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Entries in WW II (46)

Wednesday
Aug152018

Showbiz History: Super Remake, Early Franchise, and A Barrymore

10 random things that happened on this day in history (Aug 15th) as it relates to showbiz...

I am a collage of unaccounted for brush strokes...

1483 The Sistine Chapel is consecrated and holds its first mass at the Vatican. Remember that "anecdote" in Six Degrees of Separation (1993) about slapping the hand of god? What a fantastic play/film. Stockard Channing's nomination that year was so well-earned. In many years that performance would have been my gold medalist, but what a stellar Best Actress year 1993 was. Hunter, Bassett, Channing, etc...

1879 Future Oscar winner Ethel Barrymore (None but the Lonely Heart) born in Philadephia. She is one of only nine women to have ever been nominated for 4 Supporting Actress Oscars. We're discussing that list right now actually ...

1912 Amazing actress Wendy Hiller born in England on this day. She would go on to 3 Oscar nominations and a win (Separate Tables, 1958). On the same day in Pasadena...

Click to read more ...

Monday
Jul302018

Podcast: Smackdown '43 Companion

Nathaniel R welcomes the panel Yaseen Ali (cinephile), Kristen Lopez (critic), Rebecca Pahle (critic) and Kieran Scarlett (screenwriter) to discuss 1943 at the movies with recommended favorites and our favorite switch-the-actresses around game. We had previously reviewed the supporting actress nominees.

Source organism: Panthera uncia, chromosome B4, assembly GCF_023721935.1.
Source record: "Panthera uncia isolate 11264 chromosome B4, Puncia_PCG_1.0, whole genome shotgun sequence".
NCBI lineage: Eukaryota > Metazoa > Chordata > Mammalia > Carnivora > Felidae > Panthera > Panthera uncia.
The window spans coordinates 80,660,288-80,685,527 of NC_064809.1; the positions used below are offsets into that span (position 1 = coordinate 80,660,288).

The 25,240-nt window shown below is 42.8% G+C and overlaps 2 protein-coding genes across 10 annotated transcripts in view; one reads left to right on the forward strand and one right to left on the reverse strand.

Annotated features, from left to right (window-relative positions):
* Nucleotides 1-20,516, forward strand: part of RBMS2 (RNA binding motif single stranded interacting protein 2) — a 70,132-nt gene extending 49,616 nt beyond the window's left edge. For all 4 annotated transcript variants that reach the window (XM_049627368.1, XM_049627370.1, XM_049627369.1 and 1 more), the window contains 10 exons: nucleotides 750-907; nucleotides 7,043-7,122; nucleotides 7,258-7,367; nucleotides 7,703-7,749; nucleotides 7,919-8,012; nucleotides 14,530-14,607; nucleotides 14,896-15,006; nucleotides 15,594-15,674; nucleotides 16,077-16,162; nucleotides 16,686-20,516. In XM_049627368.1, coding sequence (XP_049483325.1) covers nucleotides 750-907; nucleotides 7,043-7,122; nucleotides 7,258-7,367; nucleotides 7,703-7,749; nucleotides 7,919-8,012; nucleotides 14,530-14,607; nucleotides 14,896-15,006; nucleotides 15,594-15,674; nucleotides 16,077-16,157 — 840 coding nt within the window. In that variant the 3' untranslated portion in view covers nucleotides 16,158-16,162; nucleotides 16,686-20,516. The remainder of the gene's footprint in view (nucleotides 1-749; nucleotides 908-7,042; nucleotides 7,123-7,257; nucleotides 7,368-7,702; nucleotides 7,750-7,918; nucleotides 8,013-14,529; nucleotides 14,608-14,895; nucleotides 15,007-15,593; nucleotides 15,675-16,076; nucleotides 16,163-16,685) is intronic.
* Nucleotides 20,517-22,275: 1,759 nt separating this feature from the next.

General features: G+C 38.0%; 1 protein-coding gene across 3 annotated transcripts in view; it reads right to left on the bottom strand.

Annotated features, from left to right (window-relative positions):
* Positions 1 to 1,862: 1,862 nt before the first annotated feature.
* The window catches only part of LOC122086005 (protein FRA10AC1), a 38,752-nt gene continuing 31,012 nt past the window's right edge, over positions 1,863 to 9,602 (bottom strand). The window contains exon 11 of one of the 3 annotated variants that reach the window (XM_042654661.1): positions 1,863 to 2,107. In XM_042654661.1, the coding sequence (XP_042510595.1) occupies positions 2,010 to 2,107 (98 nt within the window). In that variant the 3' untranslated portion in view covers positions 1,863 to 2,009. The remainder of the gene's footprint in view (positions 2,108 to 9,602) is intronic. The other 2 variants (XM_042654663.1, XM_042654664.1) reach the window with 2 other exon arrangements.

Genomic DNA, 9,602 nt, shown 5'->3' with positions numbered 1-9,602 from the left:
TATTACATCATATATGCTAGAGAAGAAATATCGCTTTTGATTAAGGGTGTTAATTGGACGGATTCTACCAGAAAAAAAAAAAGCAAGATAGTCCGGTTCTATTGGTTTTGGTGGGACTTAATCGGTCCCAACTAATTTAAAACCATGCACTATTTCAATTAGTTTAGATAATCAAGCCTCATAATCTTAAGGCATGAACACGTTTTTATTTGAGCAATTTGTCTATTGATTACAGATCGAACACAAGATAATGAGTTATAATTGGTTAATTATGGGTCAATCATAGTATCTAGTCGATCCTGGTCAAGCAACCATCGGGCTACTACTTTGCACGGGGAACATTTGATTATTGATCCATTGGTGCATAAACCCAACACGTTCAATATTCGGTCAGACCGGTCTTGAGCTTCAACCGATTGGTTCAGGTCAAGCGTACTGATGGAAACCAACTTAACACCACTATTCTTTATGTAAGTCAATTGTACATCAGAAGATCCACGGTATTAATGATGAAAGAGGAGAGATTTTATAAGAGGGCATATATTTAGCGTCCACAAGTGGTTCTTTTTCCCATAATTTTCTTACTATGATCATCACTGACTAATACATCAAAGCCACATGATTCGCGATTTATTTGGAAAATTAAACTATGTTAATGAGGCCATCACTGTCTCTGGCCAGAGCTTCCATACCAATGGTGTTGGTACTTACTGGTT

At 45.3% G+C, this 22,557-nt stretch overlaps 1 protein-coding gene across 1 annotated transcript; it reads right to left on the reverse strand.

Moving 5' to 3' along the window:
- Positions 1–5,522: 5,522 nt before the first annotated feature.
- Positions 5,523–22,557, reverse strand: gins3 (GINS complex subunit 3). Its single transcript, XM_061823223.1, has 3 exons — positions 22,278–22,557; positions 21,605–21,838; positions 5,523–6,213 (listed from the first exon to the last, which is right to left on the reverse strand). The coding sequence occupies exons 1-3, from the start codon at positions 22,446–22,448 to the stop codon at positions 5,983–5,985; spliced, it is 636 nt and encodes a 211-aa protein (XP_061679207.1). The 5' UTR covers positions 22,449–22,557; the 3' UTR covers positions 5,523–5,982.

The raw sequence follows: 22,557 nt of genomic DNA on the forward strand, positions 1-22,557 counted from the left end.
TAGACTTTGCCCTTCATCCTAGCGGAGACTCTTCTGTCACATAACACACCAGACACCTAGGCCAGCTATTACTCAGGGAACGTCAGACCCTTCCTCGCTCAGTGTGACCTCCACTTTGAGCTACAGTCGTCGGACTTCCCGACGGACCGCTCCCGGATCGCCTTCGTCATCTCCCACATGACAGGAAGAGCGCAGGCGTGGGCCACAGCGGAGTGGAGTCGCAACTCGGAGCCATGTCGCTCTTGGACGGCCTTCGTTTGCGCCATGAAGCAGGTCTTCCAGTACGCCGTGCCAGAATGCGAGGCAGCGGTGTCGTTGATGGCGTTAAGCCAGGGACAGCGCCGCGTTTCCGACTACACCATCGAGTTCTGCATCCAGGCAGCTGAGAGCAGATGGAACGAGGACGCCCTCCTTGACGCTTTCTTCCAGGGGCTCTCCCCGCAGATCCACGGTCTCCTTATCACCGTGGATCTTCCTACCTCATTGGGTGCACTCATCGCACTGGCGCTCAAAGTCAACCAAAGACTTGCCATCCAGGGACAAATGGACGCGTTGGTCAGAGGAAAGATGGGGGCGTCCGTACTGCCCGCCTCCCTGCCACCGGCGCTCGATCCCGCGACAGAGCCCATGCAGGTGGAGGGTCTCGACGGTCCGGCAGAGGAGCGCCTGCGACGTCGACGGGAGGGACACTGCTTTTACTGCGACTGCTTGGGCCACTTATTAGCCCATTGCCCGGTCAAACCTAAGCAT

We talk about the three actresses (Claudette Colbert, Veronica Lake, Paulette Goddard) in WW II women's picture So Proudly We Hail. The running time slog of For Whom the Bell Tolls which doesn't showcase Gary Cooper and Ingrid Bergman well, the hit play turned message movie Watch on the Rhine and its place as a "homefront" movie when the war barely touched our soil, and religious epic The Song of Bernadette which won Jennifer Jones the Best Actress Oscar. 

You can listen to the 1 hour podcast here at the bottom of the post or download from iTunesContinue the conversations in the comments, won't you? 

 

So Proudly We Hail Bernadette on the Rhine

Sunday
Jul292018

Smackdown 1943: Gladys, Paulette, Lucille, Anne, and Katina

Presenting Oscar's Chosen Supporting Actresses of the Films of 1943.

A cruel nun, a flirtatious nurse, a gypsy rebel, a harried mother, and a wealthy hostess. It's not the elaborate start of a joke, but the nominated characters from the Best Supporting Actress race of 1943.  There was only one returning nominee (Gladys Cooper) but in the 1940s all newbie lists were common since the supporting categories had been around less than a decade! Anne Revere and Cooper would eventually become three time Supporting Actress nominees (Only 23 women in history have accomplished that feat, Octavia Spencer the most recent to join the list just last season) but for Paulette Goddard, Katina Paxinou, and Lucille Watson this was their one and only time in Oscar's golden embrace. 

THIS MONTH'S PANELISTS